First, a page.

Who is Responsible for Your Health?

Who should take responsibility for you health? Sounds like a straightforward question, doesn’t it? But I get so frustrated when complex issues get squashed into simplified, silo-thinking, ready for twitter or media sound bites, or the under-girding of political ideologies.

So….just as the economy is not just made up of the interplay between business and the household, but is in fact far more rich and complex, so too the interplay of responsibility for our own health.

Kate Raworth, really helpfully uses the following diagram to help us rethink the components of the economy. I would like to suggest that we use it to think about health, also.

So…who is responsible for your health and wellbeing?

  1. Your Family/Household
  2. Society/The Commons
  3. The Market
  4. The State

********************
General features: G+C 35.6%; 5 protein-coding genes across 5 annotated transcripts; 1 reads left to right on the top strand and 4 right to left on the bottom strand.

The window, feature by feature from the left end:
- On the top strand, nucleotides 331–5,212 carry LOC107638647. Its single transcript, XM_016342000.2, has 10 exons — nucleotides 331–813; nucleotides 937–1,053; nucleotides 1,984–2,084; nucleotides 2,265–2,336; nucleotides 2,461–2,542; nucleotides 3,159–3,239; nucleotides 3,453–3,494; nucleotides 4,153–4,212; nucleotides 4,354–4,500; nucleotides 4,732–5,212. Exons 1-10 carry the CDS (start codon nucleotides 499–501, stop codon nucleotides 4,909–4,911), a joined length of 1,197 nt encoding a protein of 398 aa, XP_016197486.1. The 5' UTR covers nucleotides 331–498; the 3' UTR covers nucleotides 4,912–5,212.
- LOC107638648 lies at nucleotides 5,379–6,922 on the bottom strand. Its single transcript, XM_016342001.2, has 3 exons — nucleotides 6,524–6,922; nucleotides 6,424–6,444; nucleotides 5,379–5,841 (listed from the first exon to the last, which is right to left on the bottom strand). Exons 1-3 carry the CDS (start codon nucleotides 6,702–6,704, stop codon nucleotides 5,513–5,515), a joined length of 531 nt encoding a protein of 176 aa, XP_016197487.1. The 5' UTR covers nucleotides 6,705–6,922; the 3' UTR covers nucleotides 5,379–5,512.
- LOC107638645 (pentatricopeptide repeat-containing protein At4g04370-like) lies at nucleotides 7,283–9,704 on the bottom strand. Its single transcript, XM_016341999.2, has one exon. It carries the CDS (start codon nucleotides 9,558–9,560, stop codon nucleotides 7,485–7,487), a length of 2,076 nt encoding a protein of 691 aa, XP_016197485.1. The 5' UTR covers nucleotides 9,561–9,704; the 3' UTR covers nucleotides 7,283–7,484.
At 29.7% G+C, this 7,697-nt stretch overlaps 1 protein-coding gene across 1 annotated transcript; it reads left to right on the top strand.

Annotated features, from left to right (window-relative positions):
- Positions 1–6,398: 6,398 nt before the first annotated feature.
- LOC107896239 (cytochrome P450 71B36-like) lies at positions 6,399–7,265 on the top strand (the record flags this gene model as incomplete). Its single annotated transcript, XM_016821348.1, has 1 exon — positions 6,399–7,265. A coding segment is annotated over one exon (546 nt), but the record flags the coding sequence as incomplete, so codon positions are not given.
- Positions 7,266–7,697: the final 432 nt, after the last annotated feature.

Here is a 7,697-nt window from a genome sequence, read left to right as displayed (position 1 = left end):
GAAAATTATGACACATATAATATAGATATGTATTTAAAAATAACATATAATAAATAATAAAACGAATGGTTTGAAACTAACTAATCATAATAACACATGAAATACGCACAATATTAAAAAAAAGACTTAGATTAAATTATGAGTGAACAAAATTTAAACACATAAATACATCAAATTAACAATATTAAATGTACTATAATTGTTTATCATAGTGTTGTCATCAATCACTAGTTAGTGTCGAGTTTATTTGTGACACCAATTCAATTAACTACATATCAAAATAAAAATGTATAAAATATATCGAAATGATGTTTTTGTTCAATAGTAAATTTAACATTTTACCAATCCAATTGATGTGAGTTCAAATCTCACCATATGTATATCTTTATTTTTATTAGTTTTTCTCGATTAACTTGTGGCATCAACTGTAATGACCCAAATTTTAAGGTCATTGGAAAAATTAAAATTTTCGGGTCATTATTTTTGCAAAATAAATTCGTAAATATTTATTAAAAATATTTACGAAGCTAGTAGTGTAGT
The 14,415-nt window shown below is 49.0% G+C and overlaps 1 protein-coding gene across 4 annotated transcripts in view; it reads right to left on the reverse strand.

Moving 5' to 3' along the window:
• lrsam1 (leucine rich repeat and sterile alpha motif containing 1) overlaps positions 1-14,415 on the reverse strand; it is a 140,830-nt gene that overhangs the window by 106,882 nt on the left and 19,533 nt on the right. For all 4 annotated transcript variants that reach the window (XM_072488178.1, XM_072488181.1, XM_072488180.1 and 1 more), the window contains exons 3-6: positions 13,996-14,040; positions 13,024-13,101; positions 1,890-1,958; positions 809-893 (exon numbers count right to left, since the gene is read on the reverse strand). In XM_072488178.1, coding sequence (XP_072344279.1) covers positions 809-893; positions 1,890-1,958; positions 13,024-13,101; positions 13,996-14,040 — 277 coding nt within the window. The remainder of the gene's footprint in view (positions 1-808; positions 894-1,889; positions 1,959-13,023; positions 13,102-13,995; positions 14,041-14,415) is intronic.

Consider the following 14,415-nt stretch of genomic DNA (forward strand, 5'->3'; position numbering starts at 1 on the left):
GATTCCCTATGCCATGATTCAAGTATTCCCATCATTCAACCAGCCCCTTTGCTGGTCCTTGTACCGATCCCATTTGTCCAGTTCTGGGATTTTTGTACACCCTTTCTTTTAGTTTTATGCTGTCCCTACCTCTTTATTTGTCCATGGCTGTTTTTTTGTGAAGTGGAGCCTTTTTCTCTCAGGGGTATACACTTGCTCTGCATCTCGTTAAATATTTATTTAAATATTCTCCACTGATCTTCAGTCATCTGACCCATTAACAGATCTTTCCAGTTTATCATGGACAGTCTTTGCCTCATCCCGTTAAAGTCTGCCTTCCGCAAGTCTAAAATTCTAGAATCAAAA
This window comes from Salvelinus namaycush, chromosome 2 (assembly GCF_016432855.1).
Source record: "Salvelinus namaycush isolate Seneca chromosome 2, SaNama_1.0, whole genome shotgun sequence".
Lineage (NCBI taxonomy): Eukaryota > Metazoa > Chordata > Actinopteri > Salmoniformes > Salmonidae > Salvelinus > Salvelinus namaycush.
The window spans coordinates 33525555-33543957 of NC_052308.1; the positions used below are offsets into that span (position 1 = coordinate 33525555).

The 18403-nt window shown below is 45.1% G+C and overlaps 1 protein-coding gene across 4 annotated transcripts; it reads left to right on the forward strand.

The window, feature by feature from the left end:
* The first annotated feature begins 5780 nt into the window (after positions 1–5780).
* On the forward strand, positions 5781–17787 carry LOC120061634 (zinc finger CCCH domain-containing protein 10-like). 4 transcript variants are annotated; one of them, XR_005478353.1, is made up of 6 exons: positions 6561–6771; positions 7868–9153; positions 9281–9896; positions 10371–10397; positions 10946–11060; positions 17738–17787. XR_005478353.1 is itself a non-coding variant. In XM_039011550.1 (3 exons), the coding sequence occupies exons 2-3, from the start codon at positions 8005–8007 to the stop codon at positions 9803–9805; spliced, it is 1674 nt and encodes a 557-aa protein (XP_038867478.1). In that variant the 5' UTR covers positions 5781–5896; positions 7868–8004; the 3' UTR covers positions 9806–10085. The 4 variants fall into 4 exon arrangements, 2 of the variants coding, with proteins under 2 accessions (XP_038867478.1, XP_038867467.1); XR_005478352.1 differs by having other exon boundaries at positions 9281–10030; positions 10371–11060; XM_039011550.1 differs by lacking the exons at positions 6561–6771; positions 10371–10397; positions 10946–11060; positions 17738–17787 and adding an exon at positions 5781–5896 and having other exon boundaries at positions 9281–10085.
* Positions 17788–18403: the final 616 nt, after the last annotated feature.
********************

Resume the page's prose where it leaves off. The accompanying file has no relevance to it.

5. You

In some ways, I feel like all of these are obvious, in their own way, but I will just unpack each one a little bit more.

 

Your Family/Household

We all have needs. We need to know we are provided for (water, food, clothes etc), safe, loved, welcome, encouraged, disciplined and given place to dream and live those dream out. It is the role of our families or the household to which we belong to ensure those things happen as we grow. So much of our ill-health, our brokenness and our long term physical and psychological pain is because these basic needs were never met and left us without a sense of wholeness. The lack of met need, has a huge impact on the development of our personality and character. When we speak of ‘personality disorders’, each type has it’s roots in early life when needs were unmet and therefore parts of the personality remained undeveloped. Let’s face it – no family is perfect! And so, I would argue, that all of us have ‘disordered personalities’, and until we confront the shadow parts of ourselves that are trying to overcome this sense of loss or inadequacy, we continue to project an ego version of ourselves to those around us. We do so to cover over this pain, but facing it head on and allowing ourselves to fess up to our deepest needs, would actually lead to us being a great deal more healthy.